Earlier this summer, Louisville had received their sanctions from the NCAA in a different scandal that enveloped Pitino’s program. In October of 2015, a book was published by an escort named Katina Powell who alleged that a member of Pitino’s staff had paid for strippers and prostitutes for recruits and members of the Louisville team, some of whom were underage. The NCAA’s sanctions, which included vacating the 2012 Final Four and 2013 National Title in addition to Louisville’s self-imposed 2016 postseason ban, were handed down in June, two weeks after a Louisville coach had allegedly helped facilitate a $100,000 payment from Adidas to Brian Bowen’s family and six weeks before another coach would allegedly attempt to do the same for a 2019 prospect.

Kansas’ Self: Adidas case a “dark cloud on our profession’

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LAWRENCE, Kan. (AP) — Kansas coach Bill Self had come to know James Gatto well over the years, along with just about everyone else involved with the college basketball side of the athletic apparel giant Adidas.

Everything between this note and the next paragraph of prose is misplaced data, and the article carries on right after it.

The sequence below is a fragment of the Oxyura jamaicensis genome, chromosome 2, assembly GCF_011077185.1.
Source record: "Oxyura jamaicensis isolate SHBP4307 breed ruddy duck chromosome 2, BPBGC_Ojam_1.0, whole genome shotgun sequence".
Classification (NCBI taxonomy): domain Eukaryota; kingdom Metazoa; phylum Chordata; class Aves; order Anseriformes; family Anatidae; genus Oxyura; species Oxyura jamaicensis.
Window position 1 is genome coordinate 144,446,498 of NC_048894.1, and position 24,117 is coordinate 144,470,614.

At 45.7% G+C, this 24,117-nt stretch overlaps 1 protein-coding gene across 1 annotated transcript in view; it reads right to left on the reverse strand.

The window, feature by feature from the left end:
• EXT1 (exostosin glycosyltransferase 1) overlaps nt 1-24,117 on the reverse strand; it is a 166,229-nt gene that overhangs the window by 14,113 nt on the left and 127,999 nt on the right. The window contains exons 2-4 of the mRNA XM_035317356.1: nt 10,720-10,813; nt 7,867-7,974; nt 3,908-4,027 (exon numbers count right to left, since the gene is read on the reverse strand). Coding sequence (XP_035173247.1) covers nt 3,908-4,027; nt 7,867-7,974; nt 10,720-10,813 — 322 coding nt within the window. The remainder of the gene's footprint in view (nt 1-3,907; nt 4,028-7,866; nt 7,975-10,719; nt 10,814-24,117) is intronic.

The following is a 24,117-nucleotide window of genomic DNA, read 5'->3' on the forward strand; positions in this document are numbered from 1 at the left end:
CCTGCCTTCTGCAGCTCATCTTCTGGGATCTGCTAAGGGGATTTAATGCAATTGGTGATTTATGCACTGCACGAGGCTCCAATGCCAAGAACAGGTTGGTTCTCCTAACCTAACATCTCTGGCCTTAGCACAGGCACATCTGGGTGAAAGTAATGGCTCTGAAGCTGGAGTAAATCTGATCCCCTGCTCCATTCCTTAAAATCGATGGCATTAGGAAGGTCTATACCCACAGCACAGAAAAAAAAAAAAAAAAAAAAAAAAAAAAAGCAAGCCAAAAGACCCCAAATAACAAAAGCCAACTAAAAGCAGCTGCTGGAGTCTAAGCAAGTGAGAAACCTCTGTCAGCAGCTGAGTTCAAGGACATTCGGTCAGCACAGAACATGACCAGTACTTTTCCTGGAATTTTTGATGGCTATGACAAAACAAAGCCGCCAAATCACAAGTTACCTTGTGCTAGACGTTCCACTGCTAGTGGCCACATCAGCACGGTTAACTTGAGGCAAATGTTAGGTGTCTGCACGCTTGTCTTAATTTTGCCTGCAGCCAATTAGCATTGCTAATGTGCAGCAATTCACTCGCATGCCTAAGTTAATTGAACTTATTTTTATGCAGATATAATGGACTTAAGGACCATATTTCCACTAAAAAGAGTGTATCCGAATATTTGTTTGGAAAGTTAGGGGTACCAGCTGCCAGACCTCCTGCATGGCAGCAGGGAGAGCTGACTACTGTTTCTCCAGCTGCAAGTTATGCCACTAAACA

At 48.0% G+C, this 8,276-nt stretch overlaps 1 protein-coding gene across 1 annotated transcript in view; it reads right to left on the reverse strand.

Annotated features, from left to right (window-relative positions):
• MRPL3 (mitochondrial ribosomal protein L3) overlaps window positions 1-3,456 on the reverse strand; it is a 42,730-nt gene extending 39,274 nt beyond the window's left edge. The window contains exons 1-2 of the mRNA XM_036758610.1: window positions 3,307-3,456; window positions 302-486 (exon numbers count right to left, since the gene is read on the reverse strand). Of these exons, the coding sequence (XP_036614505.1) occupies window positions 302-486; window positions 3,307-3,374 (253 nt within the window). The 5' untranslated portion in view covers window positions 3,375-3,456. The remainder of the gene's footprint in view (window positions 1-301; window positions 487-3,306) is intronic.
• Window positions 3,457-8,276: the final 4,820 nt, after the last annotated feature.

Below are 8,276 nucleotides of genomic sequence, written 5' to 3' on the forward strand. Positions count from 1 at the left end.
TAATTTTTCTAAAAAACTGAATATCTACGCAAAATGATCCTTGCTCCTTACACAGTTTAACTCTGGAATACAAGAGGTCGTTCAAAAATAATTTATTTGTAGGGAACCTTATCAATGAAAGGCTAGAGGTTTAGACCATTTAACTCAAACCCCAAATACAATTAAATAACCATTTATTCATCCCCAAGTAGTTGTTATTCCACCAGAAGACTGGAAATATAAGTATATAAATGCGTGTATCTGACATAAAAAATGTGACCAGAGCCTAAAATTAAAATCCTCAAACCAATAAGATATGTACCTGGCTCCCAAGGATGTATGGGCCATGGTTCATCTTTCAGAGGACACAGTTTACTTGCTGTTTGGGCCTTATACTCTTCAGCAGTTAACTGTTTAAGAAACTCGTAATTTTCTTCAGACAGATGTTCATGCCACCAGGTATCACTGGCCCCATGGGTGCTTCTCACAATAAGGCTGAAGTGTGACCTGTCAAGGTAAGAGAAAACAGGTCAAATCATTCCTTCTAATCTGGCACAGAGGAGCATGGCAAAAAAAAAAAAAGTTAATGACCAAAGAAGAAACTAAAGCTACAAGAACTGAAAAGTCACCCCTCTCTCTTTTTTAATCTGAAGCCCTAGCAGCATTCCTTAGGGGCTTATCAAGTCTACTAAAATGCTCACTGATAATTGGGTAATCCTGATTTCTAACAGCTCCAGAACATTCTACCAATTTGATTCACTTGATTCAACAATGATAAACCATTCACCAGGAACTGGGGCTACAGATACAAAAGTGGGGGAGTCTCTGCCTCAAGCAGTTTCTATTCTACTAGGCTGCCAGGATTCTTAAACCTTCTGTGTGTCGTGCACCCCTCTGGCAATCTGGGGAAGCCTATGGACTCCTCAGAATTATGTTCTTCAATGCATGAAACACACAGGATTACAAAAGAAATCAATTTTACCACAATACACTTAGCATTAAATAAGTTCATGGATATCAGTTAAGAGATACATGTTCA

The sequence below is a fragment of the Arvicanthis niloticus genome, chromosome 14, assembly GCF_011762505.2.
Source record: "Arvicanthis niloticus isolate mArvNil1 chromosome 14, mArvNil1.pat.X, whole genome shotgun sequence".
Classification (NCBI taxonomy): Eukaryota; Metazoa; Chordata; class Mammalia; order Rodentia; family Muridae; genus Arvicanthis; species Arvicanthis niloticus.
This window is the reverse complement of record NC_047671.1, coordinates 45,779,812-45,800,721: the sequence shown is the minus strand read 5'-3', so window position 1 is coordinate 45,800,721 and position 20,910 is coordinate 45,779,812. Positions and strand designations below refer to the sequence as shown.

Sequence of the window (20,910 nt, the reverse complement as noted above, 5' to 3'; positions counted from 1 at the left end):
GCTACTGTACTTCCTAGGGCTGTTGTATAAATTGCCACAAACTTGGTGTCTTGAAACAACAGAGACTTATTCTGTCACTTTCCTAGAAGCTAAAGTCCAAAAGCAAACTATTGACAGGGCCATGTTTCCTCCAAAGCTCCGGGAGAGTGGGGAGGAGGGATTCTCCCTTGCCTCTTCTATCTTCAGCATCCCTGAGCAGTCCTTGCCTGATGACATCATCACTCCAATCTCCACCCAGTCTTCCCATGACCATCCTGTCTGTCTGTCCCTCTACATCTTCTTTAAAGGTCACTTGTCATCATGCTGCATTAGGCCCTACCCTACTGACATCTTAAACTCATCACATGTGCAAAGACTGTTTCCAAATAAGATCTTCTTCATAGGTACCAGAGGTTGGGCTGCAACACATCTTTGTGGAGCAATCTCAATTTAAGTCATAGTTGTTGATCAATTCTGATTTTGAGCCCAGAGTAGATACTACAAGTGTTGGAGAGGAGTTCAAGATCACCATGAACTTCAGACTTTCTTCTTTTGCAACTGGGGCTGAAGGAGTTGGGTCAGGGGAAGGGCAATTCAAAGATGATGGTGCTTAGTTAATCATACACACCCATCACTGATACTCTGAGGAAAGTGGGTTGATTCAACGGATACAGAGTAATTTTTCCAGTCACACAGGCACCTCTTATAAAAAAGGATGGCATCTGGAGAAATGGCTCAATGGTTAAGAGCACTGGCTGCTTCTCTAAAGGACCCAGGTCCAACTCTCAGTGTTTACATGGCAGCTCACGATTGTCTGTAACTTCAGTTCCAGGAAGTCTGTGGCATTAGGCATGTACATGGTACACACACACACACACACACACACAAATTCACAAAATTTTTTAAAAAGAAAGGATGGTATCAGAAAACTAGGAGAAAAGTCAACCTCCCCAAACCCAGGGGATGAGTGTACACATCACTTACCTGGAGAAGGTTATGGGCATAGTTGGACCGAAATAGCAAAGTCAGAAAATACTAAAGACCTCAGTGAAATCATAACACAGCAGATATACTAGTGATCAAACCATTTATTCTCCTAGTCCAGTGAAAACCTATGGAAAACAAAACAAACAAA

It comes with the territory as one of the company’s flagship schools.

But when Self first heard that Gatto had been swept up in a wide-ranging FBI investigation, centered on Louisville but uncovering corruption elsewhere in college basketball, the Jayhawks’ coach admitted being “very disappointed and disheartened” and likened it to a “dark cloud for our profession.”

Prosecutors have accused the 47-year-old Gatto of conspiring with coaches and others to funnel payments to top prospects and their families to win commitments to play at schools sponsored by Adidas. The idea was that their relationship with Adidas would continue whenever they reached the professional level.